Collateral damage

Solar flare activity was not particularly impressive last week, with no C-class events at all. Fortunately, a B7.9 flare peaking at 03:23UT on 09 September in active region NOAA 2588, was associated with a lovely post-flare effect: the disappearance of almost an entire filament about 10 degrees to the southeast of this active region.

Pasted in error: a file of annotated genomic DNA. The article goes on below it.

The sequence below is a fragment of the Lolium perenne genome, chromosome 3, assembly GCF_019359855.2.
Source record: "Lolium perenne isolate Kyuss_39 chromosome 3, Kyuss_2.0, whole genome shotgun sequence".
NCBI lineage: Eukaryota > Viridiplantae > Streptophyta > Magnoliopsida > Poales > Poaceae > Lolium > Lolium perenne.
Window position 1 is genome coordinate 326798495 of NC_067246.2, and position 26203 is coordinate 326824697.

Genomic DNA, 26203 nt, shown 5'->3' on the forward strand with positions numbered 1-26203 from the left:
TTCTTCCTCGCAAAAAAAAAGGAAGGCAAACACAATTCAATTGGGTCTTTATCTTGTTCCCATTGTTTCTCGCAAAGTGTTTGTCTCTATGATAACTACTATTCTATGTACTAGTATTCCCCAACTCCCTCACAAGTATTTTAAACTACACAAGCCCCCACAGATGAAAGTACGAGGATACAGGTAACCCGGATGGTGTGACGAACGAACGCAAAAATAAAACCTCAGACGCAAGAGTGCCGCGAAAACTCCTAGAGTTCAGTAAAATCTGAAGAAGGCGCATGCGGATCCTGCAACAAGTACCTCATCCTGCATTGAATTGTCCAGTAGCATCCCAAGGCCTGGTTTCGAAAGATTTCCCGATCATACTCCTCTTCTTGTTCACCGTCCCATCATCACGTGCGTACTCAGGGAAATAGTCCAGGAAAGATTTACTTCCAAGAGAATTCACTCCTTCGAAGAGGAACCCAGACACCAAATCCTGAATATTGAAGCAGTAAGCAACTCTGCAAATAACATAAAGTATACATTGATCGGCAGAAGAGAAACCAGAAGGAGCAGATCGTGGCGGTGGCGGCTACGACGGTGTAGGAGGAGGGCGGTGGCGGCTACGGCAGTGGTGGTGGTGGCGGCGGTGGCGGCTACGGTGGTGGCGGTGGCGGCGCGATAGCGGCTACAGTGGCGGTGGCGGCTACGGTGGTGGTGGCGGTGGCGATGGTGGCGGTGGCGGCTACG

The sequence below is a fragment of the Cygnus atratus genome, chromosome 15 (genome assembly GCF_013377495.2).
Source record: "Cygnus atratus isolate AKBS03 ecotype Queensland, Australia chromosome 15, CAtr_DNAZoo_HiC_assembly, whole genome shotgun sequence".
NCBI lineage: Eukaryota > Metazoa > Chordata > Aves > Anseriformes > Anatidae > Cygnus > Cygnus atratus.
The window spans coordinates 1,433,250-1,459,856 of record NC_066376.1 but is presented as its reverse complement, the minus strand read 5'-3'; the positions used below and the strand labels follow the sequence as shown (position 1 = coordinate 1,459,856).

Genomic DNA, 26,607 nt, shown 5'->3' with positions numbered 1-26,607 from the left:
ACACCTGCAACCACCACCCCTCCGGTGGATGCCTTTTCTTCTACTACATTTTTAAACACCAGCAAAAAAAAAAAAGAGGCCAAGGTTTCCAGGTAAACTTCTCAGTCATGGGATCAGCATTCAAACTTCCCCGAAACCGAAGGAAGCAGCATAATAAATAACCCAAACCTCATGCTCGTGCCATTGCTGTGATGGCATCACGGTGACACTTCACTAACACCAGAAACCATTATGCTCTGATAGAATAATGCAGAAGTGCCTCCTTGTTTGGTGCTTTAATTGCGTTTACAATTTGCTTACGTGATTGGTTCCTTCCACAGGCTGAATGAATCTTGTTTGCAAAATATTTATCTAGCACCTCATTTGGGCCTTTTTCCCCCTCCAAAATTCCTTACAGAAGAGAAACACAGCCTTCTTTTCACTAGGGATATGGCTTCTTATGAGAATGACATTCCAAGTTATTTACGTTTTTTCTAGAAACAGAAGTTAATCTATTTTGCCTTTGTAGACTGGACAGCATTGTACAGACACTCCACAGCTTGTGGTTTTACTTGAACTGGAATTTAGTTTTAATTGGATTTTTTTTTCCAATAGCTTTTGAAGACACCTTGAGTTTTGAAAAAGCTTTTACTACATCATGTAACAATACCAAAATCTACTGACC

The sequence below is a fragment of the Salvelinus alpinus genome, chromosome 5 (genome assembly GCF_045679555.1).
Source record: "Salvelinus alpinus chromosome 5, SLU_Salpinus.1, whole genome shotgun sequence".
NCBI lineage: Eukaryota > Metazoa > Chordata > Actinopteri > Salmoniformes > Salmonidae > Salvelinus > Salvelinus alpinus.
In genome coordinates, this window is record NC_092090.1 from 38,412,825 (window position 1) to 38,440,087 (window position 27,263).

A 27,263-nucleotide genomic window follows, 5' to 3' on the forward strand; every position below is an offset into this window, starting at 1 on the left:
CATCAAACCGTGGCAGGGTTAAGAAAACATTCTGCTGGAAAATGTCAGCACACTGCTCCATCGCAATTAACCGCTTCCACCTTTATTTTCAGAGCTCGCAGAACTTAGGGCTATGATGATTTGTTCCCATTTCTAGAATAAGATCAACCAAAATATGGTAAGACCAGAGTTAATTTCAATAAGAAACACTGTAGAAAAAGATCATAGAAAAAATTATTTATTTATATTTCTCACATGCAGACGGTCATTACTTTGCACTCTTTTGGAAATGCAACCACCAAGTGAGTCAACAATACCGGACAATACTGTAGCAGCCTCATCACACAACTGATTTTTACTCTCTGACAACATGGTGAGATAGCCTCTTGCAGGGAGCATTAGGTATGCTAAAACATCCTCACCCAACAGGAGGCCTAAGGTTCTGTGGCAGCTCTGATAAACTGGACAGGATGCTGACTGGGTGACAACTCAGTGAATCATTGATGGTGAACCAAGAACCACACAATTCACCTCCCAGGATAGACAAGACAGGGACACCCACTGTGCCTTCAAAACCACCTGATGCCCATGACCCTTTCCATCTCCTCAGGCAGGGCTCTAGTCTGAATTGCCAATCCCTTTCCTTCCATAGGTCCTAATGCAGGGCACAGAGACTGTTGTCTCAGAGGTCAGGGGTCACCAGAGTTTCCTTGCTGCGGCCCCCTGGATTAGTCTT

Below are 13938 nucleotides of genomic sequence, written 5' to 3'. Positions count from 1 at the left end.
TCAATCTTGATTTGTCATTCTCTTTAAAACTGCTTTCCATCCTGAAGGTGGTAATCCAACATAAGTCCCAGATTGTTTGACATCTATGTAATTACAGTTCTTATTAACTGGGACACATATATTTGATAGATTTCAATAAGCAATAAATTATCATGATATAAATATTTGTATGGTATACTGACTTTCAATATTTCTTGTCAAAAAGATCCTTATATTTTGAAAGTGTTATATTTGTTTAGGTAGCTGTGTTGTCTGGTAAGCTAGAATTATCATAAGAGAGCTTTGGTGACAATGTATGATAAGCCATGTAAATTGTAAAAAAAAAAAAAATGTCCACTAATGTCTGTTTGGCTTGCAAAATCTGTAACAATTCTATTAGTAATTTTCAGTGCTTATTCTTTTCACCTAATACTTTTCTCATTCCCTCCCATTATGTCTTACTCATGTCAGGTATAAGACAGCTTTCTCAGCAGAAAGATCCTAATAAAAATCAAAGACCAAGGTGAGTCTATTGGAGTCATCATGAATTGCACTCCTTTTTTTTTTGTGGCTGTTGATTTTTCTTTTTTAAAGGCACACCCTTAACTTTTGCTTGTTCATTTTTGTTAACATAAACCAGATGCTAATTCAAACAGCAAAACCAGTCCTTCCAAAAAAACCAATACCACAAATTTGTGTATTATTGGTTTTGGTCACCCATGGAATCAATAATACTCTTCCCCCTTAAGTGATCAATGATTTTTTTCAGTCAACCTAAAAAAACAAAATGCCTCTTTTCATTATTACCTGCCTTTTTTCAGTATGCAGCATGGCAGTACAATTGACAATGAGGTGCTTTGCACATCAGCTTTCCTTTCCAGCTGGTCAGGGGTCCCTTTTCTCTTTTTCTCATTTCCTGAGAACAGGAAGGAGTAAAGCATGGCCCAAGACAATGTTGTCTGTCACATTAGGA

Solar filaments are clouds of ionized gas above the solar surface squeezed between magnetic regions of opposite polarity. Being cooler and denser than the plasma underneath and their surroundings, they appear as dark lines when seen on the solar disk using special filters, such as Hydrogen-alpha (H-alpha; 656.28 nm). These structures only survive by the stability of the surrounding magnetic fields. Hence, the B7 event in NOAA 2588 did not only produce electromagnetic radiation, it apparently also created an imbalance in the magnetic fields. As a result, about an hour after the B7 flare, first the middle portion and then the western portion of the nearby filament disappeared entirely from view in H-alpha. This can be seen in the imagery underneath. The 40-degrees long filament to the upper right remained unchanged. The H-alpha imagery is courtesy of NSO's GONG H-alpha Network.





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